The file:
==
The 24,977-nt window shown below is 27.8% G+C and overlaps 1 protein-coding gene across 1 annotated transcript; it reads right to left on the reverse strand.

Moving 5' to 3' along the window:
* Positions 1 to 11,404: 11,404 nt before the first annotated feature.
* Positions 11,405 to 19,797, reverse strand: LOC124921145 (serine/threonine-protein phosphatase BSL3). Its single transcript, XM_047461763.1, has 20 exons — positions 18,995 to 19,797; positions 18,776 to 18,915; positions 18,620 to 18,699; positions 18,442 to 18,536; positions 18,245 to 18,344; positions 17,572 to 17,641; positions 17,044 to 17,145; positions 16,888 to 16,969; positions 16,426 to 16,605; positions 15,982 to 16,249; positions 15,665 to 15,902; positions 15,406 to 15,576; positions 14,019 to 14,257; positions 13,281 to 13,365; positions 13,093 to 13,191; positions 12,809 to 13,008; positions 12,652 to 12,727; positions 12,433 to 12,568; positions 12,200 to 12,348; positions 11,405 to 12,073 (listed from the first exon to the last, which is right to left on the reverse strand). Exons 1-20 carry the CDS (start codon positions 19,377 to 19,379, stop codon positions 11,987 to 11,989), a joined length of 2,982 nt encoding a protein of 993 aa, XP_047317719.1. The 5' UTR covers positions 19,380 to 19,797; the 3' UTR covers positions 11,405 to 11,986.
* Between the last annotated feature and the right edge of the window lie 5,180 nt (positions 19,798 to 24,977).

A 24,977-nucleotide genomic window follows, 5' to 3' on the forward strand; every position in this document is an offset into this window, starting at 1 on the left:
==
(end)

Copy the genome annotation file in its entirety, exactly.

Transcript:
The 24,977-nt window shown below is 27.8% G+C and overlaps 1 protein-coding gene across 1 annotated transcript; it reads right to left on the reverse strand.

Moving 5' to 3' along the window:
* Positions 1 to 11,404: 11,404 nt before the first annotated feature.
* Positions 11,405 to 19,797, reverse strand: LOC124921145 (serine/threonine-protein phosphatase BSL3). Its single transcript, XM_047461763.1, has 20 exons — positions 18,995 to 19,797; positions 18,776 to 18,915; positions 18,620 to 18,699; positions 18,442 to 18,536; positions 18,245 to 18,344; positions 17,572 to 17,641; positions 17,044 to 17,145; positions 16,888 to 16,969; positions 16,426 to 16,605; positions 15,982 to 16,249; positions 15,665 to 15,902; positions 15,406 to 15,576; positions 14,019 to 14,257; positions 13,281 to 13,365; positions 13,093 to 13,191; positions 12,809 to 13,008; positions 12,652 to 12,727; positions 12,433 to 12,568; positions 12,200 to 12,348; positions 11,405 to 12,073 (listed from the first exon to the last, which is right to left on the reverse strand). Exons 1-20 carry the CDS (start codon positions 19,377 to 19,379, stop codon positions 11,987 to 11,989), a joined length of 2,982 nt encoding a protein of 993 aa, XP_047317719.1. The 5' UTR covers positions 19,380 to 19,797; the 3' UTR covers positions 11,405 to 11,986.
* Between the last annotated feature and the right edge of the window lie 5,180 nt (positions 19,798 to 24,977).

A 24,977-nucleotide genomic window follows, 5' to 3' on the forward strand; every position in this document is an offset into this window, starting at 1 on the left: